NHS could have to resort to urgent healthcare only, BMA Scotland warns

·4-min read
Doctors’ leaders warned ongoing pressure from the Covid pandemic may see the NHS forced to ‘support urgent healthcare services only’ (Peter Byrne/PA)
Doctors’ leaders warned ongoing pressure from the Covid pandemic may see the NHS forced to ‘support urgent healthcare services only’ (Peter Byrne/PA)

Pressure on the NHS in the wake of surging Covid cases could see medics forced to “support urgent healthcare services only”, doctors’ leaders have warned.

Dr Lewis Morrison, the chair of the British Medical Association in Scotland said that without “big changes” in either infection levels or the rules on self-isolation, the health service could find itself in such a situation.

His comments came after Scotland recorded a record number of coronavirus cases, with figures announced on Wednesday revealing a further 15,849 had been infected with the virus – the highest daily total in the pandemic so far.

Over the coming weeks we may have to find ourselves in a situation where we support urgent healthcare services only, unless there is a big change in either the numbers or the rules

Dr Lewis Morrison, chair, BMA Scotland

Health Secretary Humza Yousaf refused to rule out the need for field hospitals – as the NHS in England started setting up new Nightingale “surge hubs” at hospitals.

The Scottish Health Secretary however stressed a “range of other options” were being considered to increase capacity in the NHS.

It comes at the same time as the Scottish Government is also looking at relaxing the rules on self-isolation – which currently require people to stay at home for 10 days if they test positive, even if they have no symptoms.

In England, however, isolation can be ended earlier, if people return negative lateral flow tests on days six and seven of their isolation.

Scotland also requires all those people living in the same home as someone with the virus to isolate for 10 days.

Dr Morrison spoke out about the impact that having large numbers of staff self-isolating was having on services, saying: “If you go to work and you’re missing colleagues, then there is extra work to do.”

But he told BBC Radio Scotland’s Good Morning Scotland programme: “Additional to that, there is going to work and not knowing how many colleagues you are going to have. I worked the Christmas weekend and two colleagues essentially were self-isolating, one going into the weekend we knew already and one was essentially sent home because someone they lived with tested positive.

“It’s that level of anxiety I think people feel, not knowing how much work you are going to have to do and how long you are going to have to stay when you go into work.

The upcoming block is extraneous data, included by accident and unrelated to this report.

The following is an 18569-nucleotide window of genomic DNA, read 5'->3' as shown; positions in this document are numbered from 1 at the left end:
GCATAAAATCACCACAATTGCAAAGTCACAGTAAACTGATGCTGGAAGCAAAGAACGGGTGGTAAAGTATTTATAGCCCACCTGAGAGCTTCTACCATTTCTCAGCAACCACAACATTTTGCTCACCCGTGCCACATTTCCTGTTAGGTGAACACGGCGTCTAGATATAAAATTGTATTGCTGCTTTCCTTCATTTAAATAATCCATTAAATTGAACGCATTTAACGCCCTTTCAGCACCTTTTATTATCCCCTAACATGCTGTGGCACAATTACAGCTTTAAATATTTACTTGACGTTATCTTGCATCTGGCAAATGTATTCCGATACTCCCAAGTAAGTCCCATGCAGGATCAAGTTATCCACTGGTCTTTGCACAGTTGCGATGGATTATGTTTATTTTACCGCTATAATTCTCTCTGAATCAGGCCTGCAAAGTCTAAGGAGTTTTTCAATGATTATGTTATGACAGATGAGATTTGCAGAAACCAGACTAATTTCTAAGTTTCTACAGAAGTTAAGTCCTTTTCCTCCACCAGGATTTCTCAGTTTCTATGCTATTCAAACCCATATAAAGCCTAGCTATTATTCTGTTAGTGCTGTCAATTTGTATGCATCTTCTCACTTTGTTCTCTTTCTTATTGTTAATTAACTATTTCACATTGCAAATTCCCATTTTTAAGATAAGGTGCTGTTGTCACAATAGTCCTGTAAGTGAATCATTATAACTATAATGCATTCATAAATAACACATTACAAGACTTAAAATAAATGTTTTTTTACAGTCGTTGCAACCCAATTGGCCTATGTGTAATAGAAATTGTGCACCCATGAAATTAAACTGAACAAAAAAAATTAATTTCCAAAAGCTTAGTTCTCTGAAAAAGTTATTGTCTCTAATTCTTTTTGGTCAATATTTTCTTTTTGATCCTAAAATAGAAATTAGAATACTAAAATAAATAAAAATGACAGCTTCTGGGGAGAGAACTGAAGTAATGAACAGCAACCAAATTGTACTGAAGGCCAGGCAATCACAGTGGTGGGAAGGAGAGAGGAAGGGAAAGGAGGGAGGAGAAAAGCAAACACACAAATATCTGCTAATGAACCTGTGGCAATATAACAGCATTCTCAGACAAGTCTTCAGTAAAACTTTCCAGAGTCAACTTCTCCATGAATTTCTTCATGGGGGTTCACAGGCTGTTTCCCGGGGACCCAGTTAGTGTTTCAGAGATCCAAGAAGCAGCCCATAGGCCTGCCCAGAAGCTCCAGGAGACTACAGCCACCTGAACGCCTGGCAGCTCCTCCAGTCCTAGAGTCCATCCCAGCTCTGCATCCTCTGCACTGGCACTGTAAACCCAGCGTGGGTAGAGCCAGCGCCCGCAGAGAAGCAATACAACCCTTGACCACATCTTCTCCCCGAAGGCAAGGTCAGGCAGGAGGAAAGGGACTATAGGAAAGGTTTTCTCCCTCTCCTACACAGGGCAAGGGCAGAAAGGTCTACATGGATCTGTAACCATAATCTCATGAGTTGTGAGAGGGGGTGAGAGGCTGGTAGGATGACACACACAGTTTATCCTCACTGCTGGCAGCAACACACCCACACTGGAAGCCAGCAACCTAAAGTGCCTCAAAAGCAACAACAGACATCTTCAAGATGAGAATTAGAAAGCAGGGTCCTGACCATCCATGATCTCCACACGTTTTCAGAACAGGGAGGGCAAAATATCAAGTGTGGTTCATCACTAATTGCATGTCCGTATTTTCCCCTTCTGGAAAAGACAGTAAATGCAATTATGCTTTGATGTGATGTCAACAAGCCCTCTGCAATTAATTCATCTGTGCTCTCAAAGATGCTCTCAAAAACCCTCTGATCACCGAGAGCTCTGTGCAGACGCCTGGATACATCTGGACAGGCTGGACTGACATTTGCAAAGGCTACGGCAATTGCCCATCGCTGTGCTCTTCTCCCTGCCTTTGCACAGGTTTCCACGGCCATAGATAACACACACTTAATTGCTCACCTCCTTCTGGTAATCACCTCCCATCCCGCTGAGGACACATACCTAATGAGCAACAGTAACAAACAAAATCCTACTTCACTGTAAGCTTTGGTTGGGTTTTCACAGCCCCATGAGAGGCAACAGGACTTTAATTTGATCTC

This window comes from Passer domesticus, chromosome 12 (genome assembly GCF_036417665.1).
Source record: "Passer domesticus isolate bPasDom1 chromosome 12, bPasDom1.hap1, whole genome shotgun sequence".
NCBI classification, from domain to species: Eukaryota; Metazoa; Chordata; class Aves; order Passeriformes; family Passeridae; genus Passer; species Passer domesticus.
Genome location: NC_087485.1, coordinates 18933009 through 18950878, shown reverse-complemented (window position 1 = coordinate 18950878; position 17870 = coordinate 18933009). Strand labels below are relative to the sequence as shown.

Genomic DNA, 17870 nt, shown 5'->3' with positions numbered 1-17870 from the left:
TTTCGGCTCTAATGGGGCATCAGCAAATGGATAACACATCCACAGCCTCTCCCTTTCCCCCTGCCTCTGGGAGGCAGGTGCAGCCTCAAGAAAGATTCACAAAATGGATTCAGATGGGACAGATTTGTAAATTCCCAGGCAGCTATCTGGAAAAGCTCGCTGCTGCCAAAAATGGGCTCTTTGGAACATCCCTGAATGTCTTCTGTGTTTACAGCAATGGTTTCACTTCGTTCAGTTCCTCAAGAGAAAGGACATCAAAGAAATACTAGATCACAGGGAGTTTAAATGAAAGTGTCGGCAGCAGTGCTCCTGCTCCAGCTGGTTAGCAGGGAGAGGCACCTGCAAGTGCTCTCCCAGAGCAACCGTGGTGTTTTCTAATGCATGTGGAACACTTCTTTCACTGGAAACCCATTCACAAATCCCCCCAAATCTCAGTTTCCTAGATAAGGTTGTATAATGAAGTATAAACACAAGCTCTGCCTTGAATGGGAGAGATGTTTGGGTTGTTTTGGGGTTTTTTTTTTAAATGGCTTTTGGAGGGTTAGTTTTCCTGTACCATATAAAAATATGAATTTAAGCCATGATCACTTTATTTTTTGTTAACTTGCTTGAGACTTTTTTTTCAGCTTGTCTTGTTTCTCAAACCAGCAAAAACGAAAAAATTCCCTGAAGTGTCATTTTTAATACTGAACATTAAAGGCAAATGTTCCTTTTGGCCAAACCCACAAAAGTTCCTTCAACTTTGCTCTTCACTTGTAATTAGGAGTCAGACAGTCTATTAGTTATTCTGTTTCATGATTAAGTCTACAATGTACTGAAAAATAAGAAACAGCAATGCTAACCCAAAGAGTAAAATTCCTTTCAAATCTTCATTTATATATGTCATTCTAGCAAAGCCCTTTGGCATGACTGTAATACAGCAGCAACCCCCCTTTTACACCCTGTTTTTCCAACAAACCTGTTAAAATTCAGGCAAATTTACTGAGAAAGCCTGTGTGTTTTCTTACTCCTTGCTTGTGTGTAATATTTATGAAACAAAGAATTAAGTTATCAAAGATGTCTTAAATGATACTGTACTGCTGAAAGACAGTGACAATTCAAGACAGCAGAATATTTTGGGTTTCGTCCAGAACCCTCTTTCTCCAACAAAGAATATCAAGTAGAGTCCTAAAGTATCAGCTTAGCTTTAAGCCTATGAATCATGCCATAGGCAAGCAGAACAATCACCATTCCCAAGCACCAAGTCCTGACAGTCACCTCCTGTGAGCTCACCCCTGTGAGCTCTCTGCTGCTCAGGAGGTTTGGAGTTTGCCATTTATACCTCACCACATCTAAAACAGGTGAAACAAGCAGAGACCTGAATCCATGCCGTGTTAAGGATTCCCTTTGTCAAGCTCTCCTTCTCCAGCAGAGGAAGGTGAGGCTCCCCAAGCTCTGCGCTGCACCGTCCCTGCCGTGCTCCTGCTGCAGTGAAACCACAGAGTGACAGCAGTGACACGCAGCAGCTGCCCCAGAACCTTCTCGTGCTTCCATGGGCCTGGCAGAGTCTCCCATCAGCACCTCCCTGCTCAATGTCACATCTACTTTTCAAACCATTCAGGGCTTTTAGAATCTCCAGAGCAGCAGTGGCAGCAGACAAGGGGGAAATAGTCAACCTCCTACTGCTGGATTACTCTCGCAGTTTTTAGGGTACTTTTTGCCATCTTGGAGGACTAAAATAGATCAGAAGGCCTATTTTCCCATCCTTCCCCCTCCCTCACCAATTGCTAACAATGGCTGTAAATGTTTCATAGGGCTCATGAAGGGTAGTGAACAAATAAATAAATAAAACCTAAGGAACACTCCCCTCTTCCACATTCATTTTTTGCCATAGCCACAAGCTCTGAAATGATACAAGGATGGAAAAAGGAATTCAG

“That is on the back of the fact that we have been dealing with this pandemic for a very long time, people are pretty washed out.”

Speaking about the ongoing impact of the pandemic on the NHS, he added: “When the system comes under pressure you have to have a plan to be able to shut down the less urgent things and redeploy people to the absolutely essential things, urgent care, the front door of hospitals.

“The problem with that is trying to do it at short notice and of course the expectation people understandably have that having aspects of their healthcare postponed yet again, nobody wants to do that.

“But I think over the coming weeks we may have to find ourselves in a situation where we support urgent healthcare services only, unless there is a big change in either the numbers or the rules.”

Health Secretary Humza Yousaf said ministers needed to see a ‘range of data’ before deciding if self isolation rules can be changed. (Jane Barlow/PA)
Health Secretary Humza Yousaf said ministers needed to see a ‘range of data’ before deciding if self isolation rules can be changed. (Jane Barlow/PA)

Mr Yousaf explained ministers were waiting for a “range of data” on the impact of the new Omicron variant to become available before making a final decision on whether or not to change the rules on self-isolation.

He explained: “Essentially the question we are looking to answer from that range of data is whether or not reducing the isolation period could inadvertently accelerate transmission in the community, and of course that would be bad for public services and bad for the economy.”

Mr Yousaf told BBC Radio Scotland: “We can all see and understand the enormous pressure that our public services and indeed our economy is under, so we hear the call from those individuals, from those parts of society, asking us to look at this reduction in the isolation period.

“But I won’t pre-empt any final decision that is made, we’re genuinely looking at it with an open mind and being guided by the data.”

Asked if field hospitals may be needed if the surge in Covid cases results in a large increase in hospital patients, the Health Secretary said he was “not completely ruling it out”.

But he stated: “We are looking at a range of other options where we need to increase capacity, maximise the workforce, ensure that those who are clinically safe to discharge are discharged and we are at capacity in our hospitals.

“So all options are being explored in preparation for what could be a really challenging few weeks ahead.”

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